Research institutions have to take care to obtain the rights to use their teaching modules from project developers, to secure subsequent use in teaching units and in developing these further. Apart from customary classroom lectures, more and more educational institutions offer distance learning – also as Internet services. In order to provide e-learning offerings, suitable teaching concepts and contents are required to convey knowledge this way. Against the backdrop of copyright and trademark law regarding contents, compiling e-learning concepts and materials presents complex licence law issues. For example, research institutions have to take care to obtain the rights to use their teaching modules from project developers, to secure subsequent use in teaching units and in developing these further.
Attention must be paid not only to the question of the appropriate rights, but also to what extent they have to be obtained through contracts. The terms of licencing conditions have to be evaluated in most cases individually, because the legal evaluation may turn out differently depending on the contracting party and the envisaged purpose of the contents. This means acquaintance with some basic rules is essential for the realisation of e-learning projects. It is, for example, vital that we differentiate between the application of teaching materials especially developed for an e-learning project, e.g. by a duly appointed law teacher, and the integration of external materials, such as image, audio and film, into a teaching module.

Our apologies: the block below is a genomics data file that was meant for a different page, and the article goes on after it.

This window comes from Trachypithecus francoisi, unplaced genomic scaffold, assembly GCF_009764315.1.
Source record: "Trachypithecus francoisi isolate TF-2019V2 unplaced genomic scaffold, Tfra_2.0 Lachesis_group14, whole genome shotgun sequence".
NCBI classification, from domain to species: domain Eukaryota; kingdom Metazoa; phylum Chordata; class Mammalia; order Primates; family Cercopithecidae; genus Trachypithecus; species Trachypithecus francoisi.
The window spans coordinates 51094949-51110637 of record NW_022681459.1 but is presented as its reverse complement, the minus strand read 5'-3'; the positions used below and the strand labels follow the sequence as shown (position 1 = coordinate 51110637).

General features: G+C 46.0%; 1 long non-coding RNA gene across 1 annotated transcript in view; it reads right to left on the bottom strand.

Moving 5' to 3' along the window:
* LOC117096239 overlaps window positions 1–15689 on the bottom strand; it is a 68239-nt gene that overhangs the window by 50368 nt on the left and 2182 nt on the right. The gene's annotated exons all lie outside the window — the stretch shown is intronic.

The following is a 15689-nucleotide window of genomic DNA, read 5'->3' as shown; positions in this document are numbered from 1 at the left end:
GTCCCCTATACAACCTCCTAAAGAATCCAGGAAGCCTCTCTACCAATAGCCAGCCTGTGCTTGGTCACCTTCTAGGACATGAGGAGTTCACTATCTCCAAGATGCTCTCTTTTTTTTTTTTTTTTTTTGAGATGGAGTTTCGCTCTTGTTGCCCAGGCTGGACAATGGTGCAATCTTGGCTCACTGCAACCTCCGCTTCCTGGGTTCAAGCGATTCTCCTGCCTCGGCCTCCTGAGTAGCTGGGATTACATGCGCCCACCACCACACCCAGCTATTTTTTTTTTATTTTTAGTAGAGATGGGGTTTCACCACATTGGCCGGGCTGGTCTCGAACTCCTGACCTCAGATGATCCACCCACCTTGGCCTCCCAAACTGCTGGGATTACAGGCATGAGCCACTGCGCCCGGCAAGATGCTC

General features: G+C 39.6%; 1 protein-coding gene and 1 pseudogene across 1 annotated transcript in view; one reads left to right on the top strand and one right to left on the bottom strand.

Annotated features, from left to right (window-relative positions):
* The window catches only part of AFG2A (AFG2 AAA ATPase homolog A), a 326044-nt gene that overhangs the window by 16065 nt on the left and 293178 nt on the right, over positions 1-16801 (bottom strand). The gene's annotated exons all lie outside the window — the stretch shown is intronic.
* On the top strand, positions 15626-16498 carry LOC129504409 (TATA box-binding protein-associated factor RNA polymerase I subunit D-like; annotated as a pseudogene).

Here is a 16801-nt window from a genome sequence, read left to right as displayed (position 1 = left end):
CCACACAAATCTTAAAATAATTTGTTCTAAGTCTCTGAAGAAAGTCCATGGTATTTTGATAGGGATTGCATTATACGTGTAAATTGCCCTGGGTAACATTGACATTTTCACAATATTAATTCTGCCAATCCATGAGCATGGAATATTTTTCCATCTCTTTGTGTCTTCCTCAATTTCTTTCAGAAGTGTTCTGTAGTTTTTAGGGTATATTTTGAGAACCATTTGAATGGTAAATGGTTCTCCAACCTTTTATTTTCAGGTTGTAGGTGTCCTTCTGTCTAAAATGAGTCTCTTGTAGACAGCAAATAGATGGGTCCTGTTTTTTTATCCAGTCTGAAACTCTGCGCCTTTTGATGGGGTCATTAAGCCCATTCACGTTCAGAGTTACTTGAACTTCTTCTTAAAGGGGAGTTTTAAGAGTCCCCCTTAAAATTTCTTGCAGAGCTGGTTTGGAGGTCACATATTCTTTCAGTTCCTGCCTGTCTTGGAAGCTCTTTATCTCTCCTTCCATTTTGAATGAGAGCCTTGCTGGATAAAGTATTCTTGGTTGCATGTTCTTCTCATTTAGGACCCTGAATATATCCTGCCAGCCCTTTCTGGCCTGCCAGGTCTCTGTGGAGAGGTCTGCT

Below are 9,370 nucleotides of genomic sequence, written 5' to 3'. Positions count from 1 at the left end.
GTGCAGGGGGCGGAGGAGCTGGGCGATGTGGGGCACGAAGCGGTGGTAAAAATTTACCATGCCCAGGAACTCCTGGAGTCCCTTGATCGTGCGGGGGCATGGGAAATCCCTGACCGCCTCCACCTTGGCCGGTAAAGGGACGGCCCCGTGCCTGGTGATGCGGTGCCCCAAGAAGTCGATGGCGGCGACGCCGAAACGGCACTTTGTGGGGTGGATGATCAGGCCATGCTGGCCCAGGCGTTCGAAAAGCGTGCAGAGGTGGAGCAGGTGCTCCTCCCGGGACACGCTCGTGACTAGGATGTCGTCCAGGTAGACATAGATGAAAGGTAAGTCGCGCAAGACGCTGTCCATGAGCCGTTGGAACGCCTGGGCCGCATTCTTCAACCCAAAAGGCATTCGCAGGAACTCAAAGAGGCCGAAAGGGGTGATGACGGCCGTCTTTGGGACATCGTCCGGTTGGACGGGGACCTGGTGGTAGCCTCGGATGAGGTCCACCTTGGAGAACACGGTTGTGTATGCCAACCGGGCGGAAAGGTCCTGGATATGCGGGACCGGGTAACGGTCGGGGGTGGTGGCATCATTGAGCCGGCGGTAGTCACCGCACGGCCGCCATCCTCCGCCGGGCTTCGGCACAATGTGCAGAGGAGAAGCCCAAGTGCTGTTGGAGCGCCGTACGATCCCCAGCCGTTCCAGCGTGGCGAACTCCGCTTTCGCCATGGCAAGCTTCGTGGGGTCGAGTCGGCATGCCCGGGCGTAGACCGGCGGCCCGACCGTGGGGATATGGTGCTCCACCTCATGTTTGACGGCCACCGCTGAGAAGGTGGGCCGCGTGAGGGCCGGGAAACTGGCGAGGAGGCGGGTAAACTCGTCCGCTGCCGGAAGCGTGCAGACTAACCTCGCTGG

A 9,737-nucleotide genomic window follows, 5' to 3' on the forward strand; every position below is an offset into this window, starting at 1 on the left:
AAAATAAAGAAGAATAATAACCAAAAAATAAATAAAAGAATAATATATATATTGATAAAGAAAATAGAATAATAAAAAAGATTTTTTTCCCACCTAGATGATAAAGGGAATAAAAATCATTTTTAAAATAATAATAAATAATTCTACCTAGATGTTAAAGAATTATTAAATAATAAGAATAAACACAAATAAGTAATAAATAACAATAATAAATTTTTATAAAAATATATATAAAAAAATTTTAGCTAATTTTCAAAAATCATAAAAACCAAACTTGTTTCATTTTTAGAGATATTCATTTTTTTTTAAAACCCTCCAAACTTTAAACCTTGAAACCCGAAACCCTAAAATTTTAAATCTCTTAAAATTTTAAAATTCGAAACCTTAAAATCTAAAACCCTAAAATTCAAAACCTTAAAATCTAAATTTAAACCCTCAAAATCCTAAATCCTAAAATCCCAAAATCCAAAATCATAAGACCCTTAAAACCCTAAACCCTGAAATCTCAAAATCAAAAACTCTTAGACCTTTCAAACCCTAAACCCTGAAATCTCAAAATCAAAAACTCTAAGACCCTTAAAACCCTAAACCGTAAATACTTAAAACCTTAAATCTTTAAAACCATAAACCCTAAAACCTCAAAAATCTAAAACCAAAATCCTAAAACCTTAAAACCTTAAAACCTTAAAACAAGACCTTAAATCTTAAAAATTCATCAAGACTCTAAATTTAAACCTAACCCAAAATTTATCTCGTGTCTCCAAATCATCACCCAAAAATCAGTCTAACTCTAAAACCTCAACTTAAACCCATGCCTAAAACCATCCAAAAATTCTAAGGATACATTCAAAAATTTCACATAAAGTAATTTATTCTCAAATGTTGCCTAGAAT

The Institute has developed an overview of the topic in order to convey to involved parties the general outline of what they need to know. On behalf of the project OLIM run by Arbeitsstelle für wissenschaftliche Weiterbildung [Working group on Further Training for Academics, AWW] at the University of Hamburg, an information brochure has been published. Further information is available through Till Kreutzer.